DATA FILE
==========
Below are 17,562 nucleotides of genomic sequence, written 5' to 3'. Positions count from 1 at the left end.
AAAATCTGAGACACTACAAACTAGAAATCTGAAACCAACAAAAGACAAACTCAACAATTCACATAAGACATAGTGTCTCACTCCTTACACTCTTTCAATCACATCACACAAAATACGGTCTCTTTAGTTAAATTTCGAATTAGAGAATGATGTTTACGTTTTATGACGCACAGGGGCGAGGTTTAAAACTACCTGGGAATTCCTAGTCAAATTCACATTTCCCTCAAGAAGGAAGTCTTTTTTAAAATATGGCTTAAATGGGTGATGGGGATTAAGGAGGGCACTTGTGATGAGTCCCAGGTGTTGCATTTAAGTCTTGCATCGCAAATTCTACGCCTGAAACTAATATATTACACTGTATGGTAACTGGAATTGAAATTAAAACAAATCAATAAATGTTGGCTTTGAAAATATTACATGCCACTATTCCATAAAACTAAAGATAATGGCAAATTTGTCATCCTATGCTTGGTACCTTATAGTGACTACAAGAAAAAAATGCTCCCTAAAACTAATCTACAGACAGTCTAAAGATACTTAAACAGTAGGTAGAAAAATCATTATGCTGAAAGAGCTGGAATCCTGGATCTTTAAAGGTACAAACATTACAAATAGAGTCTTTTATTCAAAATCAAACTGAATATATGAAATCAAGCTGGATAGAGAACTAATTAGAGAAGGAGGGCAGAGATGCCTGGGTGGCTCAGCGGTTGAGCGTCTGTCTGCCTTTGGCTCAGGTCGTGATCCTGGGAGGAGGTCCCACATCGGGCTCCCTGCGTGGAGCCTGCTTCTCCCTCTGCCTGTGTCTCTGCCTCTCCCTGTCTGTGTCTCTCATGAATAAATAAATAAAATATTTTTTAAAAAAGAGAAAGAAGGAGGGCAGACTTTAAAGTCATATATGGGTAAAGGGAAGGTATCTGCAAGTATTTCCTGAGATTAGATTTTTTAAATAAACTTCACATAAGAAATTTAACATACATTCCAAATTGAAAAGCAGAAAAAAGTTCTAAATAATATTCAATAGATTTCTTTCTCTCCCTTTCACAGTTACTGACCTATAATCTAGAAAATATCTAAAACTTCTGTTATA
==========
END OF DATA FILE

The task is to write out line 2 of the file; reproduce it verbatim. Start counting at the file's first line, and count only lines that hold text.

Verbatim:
AAAATCTGAGACACTACAAACTAGAAATCTGAAACCAACAAAAGACAAACTCAACAATTCACATAAGACATAGTGTCTCACTCCTTACACTCTTTCAATCACATCACACAAAATACGGTCTCTTTAGTTAAATTTCGAATTAGAGAATGATGTTTACGTTTTATGACGCACAGGGGCGAGGTTTAAAACTACCTGGGAATTCCTAGTCAAATTCACATTTCCCTCAAGAAGGAAGTCTTTTTTAAAATATGGCTTAAATGGGTGATGGGGATTAAGGAGGGCACTTGTGATGAGTCCCAGGTGTTGCATTTAAGTCTTGCATCGCAAATTCTACGCCTGAAACTAATATATTACACTGTATGGTAACTGGAATTGAAATTAAAACAAATCAATAAATGTTGGCTTTGAAAATATTACATGCCACTATTCCATAAAACTAAAGATAATGGCAAATTTGTCATCCTATGCTTGGTACCTTATAGTGACTACAAGAAAAAAATGCTCCCTAAAACTAATCTACAGACAGTCTAAAGATACTTAAACAGTAGGTAGAAAAATCATTATGCTGAAAGAGCTGGAATCCTGGATCTTTAAAGGTACAAACATTACAAATAGAGTCTTTTATTCAAAATCAAACTGAATATATGAAATCAAGCTGGATAGAGAACTAATTAGAGAAGGAGGGCAGAGATGCCTGGGTGGCTCAGCGGTTGAGCGTCTGTCTGCCTTTGGCTCAGGTCGTGATCCTGGGAGGAGGTCCCACATCGGGCTCCCTGCGTGGAGCCTGCTTCTCCCTCTGCCTGTGTCTCTGCCTCTCCCTGTCTGTGTCTCTCATGAATAAATAAATAAAATATTTTTTAAAAAAGAGAAAGAAGGAGGGCAGACTTTAAAGTCATATATGGGTAAAGGGAAGGTATCTGCAAGTATTTCCTGAGATTAGATTTTTTAAATAAACTTCACATAAGAAATTTAACATACATTCCAAATTGAAAAGCAGAAAAAAGTTCTAAATAATATTCAATAGATTTCTTTCTCTCCCTTTCACAGTTACTGACCTATAATCTAGAAAATATCTAAAACTTCTGTTATA